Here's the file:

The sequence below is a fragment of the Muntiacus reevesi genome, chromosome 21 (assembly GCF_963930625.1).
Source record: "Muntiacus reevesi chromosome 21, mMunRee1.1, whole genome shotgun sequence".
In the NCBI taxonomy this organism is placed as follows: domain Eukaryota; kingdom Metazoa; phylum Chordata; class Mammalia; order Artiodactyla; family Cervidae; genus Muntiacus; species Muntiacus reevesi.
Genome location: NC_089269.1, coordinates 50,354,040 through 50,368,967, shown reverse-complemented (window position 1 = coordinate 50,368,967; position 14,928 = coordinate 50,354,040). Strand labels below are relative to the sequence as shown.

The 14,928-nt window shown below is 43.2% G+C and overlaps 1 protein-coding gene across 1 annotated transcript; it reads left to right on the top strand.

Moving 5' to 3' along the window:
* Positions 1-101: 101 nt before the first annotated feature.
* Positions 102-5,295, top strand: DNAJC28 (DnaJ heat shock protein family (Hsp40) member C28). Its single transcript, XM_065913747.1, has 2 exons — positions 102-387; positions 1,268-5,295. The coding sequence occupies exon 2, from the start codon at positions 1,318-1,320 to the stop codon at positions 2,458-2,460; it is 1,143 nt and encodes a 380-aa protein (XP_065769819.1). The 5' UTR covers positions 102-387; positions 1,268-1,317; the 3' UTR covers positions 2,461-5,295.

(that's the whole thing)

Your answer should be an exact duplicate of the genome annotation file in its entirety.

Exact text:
The sequence below is a fragment of the Muntiacus reevesi genome, chromosome 21 (assembly GCF_963930625.1).
Source record: "Muntiacus reevesi chromosome 21, mMunRee1.1, whole genome shotgun sequence".
In the NCBI taxonomy this organism is placed as follows: domain Eukaryota; kingdom Metazoa; phylum Chordata; class Mammalia; order Artiodactyla; family Cervidae; genus Muntiacus; species Muntiacus reevesi.
Genome location: NC_089269.1, coordinates 50,354,040 through 50,368,967, shown reverse-complemented (window position 1 = coordinate 50,368,967; position 14,928 = coordinate 50,354,040). Strand labels below are relative to the sequence as shown.

The 14,928-nt window shown below is 43.2% G+C and overlaps 1 protein-coding gene across 1 annotated transcript; it reads left to right on the top strand.

Moving 5' to 3' along the window:
* Positions 1-101: 101 nt before the first annotated feature.
* Positions 102-5,295, top strand: DNAJC28 (DnaJ heat shock protein family (Hsp40) member C28). Its single transcript, XM_065913747.1, has 2 exons — positions 102-387; positions 1,268-5,295. The coding sequence occupies exon 2, from the start codon at positions 1,318-1,320 to the stop codon at positions 2,458-2,460; it is 1,143 nt and encodes a 380-aa protein (XP_065769819.1). The 5' UTR covers positions 102-387; positions 1,268-1,317; the 3' UTR covers positions 2,461-5,295.